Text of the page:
hair slippage

Submitted by tammy on 01/14/2003. ( )

Is there anything you can do once the hair has started slipping on a whitetail mount. It's worse in the brisket area. i noticed it when I was putting on the liquatan.

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what method

This response submitted by Frank E. Kotula on 01/15/2003. ( )

First off what was your method of doing the hide before you got to the liqua-tan. The reason I'm asking to help you from having this happen again.
Now after you have the deer mounted don't pull on hair let it dry with a fan on it. Let the mount hang upside down so moisture doesn't traped in the brisket area, use a good hide paste.

But without knowing your whole process or what's realling going on here the info above may not even work at all. There are times that if a hide is slipping and it's bad your better of by dumping the hide and getting a new one. But let us know your process and we'll help you from there.

hair slippage

This response submitted by tammy on 01/15/2003. ( )

I salted the hide and let it dry, then rehydrated and pickled in safety acid. I shaved it, neutralized it, the oiled it. Now its in the freezer because I wasn't sure what to do with it. The last hide I had for this guy, I threw away. The hair slid off with the top layer of skin. Now I have a different hide for him, and its not turning out either. I'm going to have to find a place to buy a couple of hides.

missing steps

This response submitted by Frank E. Kotula on 01/15/2003. ( )

Tammy after you shaved the hide it needs to ne pickled again for another 24 hrs. from there you neturlize the hide tan it then oil the hide. You didn't state what tan or if you used a tan. Oiling a hide is not a tan and oil is used after you tan the hide to help make it softer.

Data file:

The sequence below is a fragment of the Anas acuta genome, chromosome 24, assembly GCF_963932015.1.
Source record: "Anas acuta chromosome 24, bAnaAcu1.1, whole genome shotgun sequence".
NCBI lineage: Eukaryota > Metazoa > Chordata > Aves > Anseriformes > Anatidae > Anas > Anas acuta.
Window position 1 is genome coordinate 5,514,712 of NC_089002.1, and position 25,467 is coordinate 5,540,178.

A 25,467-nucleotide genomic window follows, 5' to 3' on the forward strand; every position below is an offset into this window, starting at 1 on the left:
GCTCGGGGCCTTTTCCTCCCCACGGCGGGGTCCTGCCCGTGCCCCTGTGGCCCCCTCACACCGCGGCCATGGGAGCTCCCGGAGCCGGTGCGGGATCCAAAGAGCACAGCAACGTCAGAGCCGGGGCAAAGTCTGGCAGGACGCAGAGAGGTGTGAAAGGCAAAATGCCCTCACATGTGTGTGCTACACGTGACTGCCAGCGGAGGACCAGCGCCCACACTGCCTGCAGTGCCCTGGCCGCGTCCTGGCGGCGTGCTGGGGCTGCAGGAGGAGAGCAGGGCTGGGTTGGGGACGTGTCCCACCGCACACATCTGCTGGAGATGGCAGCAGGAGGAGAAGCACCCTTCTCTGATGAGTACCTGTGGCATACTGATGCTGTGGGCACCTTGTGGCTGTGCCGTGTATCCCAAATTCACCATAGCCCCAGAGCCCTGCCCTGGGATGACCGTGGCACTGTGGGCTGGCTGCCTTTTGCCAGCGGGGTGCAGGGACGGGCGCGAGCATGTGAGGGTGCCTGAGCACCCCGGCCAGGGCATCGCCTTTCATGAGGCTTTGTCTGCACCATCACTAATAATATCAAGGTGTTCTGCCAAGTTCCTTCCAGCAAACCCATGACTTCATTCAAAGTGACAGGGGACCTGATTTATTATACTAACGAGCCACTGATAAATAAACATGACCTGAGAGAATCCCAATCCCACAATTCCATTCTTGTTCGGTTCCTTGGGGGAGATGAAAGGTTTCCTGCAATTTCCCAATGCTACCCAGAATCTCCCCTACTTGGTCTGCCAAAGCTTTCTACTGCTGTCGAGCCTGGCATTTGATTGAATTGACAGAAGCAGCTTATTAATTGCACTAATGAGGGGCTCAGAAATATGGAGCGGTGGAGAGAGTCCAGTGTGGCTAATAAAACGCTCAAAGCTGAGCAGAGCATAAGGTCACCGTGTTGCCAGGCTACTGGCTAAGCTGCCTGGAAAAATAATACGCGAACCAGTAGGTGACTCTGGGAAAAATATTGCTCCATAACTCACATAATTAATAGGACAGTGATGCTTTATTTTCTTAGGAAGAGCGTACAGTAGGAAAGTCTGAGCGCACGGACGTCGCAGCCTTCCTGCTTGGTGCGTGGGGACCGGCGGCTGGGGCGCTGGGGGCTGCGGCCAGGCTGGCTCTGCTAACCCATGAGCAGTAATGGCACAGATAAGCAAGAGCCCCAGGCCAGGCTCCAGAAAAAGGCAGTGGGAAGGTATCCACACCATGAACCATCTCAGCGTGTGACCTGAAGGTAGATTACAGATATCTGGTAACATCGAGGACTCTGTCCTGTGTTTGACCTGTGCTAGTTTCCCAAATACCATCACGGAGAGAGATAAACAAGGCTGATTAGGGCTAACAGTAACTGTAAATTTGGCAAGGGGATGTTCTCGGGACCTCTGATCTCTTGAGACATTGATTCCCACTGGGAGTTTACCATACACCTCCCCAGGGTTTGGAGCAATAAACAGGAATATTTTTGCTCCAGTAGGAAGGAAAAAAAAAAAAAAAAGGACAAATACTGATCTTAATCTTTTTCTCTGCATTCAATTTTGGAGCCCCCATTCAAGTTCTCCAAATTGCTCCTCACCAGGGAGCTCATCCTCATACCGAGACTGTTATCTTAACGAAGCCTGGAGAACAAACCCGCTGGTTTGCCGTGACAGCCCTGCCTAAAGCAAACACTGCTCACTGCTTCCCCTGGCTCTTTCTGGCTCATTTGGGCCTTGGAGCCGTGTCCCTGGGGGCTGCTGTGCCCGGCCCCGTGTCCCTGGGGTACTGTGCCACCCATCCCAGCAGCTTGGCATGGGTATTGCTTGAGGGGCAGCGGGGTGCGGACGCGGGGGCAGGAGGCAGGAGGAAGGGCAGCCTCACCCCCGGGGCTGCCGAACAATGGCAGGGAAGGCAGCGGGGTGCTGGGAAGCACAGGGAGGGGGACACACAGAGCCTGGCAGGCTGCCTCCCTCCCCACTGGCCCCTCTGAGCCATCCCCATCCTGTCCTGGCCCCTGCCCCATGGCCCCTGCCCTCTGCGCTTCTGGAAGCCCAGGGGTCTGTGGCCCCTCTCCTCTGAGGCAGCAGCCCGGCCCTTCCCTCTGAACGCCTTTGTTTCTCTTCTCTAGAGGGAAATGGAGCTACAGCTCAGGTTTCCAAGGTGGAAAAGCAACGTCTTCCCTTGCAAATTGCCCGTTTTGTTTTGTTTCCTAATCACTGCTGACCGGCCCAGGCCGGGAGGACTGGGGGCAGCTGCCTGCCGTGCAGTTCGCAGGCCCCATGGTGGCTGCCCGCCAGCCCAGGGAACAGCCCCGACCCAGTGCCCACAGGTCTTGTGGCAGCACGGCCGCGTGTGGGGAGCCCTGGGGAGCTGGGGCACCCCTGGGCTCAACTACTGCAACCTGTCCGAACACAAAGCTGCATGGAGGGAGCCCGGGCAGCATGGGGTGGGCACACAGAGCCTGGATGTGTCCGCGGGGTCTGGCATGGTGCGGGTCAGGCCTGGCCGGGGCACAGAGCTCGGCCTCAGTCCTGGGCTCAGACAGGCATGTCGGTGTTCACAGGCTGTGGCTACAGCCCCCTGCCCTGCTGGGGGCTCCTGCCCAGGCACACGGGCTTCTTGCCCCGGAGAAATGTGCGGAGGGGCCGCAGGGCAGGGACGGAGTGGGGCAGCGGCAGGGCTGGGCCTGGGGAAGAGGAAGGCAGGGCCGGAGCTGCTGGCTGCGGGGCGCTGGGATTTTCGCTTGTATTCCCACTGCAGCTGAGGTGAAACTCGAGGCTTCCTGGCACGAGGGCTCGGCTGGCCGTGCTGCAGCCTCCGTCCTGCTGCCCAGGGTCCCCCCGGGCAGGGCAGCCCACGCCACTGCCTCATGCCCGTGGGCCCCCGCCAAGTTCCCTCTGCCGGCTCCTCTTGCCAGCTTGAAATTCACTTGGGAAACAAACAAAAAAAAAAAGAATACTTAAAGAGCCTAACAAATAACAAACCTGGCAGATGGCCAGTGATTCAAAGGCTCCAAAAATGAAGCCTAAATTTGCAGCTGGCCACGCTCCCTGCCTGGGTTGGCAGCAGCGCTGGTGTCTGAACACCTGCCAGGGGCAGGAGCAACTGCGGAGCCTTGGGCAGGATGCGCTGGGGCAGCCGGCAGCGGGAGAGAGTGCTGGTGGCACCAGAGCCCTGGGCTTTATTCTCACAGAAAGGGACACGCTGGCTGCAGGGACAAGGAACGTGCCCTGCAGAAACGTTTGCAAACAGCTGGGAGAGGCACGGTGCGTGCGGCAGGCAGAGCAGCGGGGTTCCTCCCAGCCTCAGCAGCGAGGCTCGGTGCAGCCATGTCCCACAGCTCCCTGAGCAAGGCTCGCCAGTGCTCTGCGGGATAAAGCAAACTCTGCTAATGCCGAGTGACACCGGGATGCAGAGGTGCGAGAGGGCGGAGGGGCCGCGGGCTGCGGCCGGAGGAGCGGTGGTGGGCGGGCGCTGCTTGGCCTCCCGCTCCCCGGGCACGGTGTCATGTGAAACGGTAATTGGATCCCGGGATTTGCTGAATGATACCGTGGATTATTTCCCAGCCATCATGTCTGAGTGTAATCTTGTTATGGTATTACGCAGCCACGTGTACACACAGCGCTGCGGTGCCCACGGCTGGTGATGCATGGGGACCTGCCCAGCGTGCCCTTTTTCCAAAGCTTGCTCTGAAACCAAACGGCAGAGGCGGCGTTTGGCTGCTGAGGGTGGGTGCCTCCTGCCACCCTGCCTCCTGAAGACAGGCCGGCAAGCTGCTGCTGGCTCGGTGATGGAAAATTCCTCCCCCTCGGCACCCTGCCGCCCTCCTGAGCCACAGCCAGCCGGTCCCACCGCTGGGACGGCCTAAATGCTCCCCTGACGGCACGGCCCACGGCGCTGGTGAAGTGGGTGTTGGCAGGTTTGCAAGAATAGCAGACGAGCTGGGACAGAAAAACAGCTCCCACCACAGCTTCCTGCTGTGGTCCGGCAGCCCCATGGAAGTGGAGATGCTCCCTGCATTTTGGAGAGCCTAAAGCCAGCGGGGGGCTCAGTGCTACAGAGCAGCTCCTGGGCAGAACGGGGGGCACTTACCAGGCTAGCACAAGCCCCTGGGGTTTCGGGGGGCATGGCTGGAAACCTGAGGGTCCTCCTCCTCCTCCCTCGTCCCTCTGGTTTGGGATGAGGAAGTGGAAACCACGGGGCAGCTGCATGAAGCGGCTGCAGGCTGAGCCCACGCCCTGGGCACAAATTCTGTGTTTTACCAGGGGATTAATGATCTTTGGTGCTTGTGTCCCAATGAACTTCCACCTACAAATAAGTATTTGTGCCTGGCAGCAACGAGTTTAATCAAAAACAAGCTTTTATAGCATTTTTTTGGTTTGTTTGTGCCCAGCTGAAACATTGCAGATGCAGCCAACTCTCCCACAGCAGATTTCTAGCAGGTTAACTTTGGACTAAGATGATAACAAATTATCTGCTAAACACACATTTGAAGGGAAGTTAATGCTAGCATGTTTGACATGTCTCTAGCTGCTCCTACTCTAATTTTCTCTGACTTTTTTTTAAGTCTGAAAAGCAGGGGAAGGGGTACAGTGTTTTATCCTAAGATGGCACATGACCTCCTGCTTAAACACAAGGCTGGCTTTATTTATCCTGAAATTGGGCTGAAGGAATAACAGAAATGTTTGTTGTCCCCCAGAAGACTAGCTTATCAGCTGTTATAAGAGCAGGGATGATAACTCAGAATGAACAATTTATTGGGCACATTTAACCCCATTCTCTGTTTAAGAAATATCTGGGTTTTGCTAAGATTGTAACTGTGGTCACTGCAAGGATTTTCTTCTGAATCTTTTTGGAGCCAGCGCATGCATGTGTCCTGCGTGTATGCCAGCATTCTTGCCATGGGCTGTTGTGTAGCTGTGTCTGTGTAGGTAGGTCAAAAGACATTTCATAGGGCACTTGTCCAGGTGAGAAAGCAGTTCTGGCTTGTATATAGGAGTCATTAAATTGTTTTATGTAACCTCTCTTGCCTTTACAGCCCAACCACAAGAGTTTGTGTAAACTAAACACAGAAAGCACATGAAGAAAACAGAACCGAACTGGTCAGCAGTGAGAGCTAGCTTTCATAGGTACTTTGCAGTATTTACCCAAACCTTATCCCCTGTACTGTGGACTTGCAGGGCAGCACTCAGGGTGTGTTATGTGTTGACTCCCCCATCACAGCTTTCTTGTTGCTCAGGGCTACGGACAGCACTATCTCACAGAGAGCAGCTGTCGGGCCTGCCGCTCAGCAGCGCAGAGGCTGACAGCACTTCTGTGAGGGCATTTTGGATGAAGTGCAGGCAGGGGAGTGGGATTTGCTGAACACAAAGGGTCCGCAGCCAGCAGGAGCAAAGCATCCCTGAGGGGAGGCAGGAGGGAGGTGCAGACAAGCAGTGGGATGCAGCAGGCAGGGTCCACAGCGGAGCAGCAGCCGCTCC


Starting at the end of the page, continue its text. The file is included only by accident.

Also what is the PH level of the pickle bath plus it sounds like the hides may of been shot before you started having the epidermis slip like that. Any way make sure your puckle is 2.0 and no higher than 2.5 any higher you will end up with more troubles.


This response submitted by tammy on 01/15/2003. ( )

I used liquatan and my pickle was at 1.5-2.0.
Thank you for all your help. This is my first year of going public with my taxidermy and I'm scard to death. I took in 30 heads and I want to do them right.

so do em right

This response submitted by Adam on 01/16/2003. ( )

If you are worried about doing them right send them off to a respectable tannery. It is more expensive that way but remember that a taxidermist is only as good as his or her last mount.

Doing them right

This response submitted by Frank E. Kotula on 01/16/2003. ( )

Well Mr Duck just because you send them to a tannery doesn't mean it's right. There is no real difference between a tannery and what a person at can do. Listening to Tammy tells me so far her steps are correct and having a cape slip very posible mean that the cape was bad before she even began tanning it. The hard part about tanning your own skins is to know when you have a questionable cape and what to do from there. Even a tannery can't save those bad boys. A person has to start somewhere and this is were we start and if we make a mistake then we learn on how to fix it by seeing if there's something I did wrong or the person who brought the cape in did.

Now Tammy relax going public and being nervous isn't going to help you out so calm down LOL These things do happen learn to work through them and you'll become a better person at your job. The only problem I can see here is you din't place it back in the pickle for another 24 hours to repickle the hide. The reason we do this after you shave a hide down we sometimes take the pickle out of the cape and it needs to be placed back in there so all areas gets fully pickled. After that place the cape in a solution of one tablespoon of baking soda to a gallon of water and soak it for no more than 15 min. drain and then warm the Liqua-tan and rub it in flesh side. Fold the cape up and let it set over night. The next day you can either wash it and mount the cape or freeze it till your ready to mount it. Have fun and enjoy it, tanning is fun and if you learn to hate it like Mr Duck said send it out.